“We hold you in prayer as we hear the terrible news of violence against Muslims in mosques in Christchurch. We are profoundly aware of the positive relationships we have with Islamic people in this land, and we are particularly horrified that this has happened at a place and time of prayer. We are deeply saddened that people have been killed and injured, and our hearts go out to them, their families and wider community. We wish you to be aware of our solidarity with you in the face of such violence.”
The message concludes, “Peace, Salaam,” and is signed by all five Catholic Bishops of New Zealand.
NEW ZEALAND: “ABSOLUTELY DEVASTED” AFTER UNPRECEDENTED ATTACKS ON MOSQUES
At least 40 people have died in separate attacks on two mosques in Christchurch, New Zealand. In the wake of the attacks, the nation’s Catholic Bishops have expressed their solidarity with the Muslim community.
By Vatican News
Reporting from New Zealand, Nicky Webber says, “Our entire country is absolutely devastated by the 49 confirmed deaths in New Zealand’s first terrorist attack”. She described “the massacre of innocent people, at prayer, in their place of worship” as “shocking and heartbreaking”.
The attacks began in the early afternoon on Friday, when at least one person entered the Al Noor Mosque in Christchurch and began firing on worshippers. Early reports suggested that there may have been multiple attackers. The attack on the second mosque began a short time later. “Many Muslims attending the lunchtime service at the two Mosques in Christchurch were immigrants and refugees, from war torn countries, seeking peace, safety and solace, for their families,” Webber said. “They are Kiwis too, part of our community and we mourn with them too”.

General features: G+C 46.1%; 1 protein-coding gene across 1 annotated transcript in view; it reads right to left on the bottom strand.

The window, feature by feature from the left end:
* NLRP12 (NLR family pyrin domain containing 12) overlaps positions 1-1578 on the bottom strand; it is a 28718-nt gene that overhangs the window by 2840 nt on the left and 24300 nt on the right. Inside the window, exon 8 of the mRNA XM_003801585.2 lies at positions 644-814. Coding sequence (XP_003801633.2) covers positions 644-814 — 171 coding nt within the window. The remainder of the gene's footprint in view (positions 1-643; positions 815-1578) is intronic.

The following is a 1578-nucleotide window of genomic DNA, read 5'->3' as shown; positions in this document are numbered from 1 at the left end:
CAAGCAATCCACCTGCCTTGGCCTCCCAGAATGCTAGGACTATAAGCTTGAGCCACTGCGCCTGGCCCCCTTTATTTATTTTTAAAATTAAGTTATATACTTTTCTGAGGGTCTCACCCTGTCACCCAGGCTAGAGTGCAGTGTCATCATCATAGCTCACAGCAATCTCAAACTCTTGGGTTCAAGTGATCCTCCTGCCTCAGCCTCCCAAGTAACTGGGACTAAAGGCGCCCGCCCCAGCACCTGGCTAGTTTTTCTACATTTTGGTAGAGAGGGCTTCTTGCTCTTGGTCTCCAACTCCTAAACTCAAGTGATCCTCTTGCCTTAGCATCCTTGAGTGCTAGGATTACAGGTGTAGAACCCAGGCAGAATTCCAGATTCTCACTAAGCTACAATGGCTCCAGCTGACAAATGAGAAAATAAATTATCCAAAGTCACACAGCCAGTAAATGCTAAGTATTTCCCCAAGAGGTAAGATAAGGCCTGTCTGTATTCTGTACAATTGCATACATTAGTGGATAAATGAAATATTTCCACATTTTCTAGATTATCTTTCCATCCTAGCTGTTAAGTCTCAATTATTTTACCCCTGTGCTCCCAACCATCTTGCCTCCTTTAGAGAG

Police also found IEDs (improvised explosive devices, or homemade bombs), attached to cars near the site of the attacks. UPDATE: Authorities later clarified that two bombs had been found in a single car.
“It is clear that this is one of New Zealand’s darkest days”, Prime Minister Jacinda Ardern said in a statement following the attacks. Although she was unable to confirm the number of casualties, local media reported that at least 40 people were killed, and at least 50 people wounded. “Clearly, what has happened here is an extraordinary and unprecedented act of violence”, the Prime Minister said.
Authorities said that four people – three men and one woman – were in custody in connection with the shooting. One person, a 28-year-old man, has already been charged with murder; while police are continuing to investigate whether the other people arrested were in fact involved. The Australian man, whose name has not been released, had posted a racist, anti-immigrant manifesto on social media prior to the shootings, and afterwards apparently posted video footage of the attack. Police have urged people not to share the violent and disturbing footage, and Facebook and other social media companies have been working to remove the videos, as well as any comments in support of the attacks.
“New Zealand is an ethnically diverse country”, Webber said, “which has always practised tolerance for all races, cultures and religions. We are a welcoming, peaceful and compassionate nation who today have been shocked to our very core that such hatred has come to our shores”. She said, “Every Kiwi is offering their compassion, support and love to those suffering from this horrific crime”.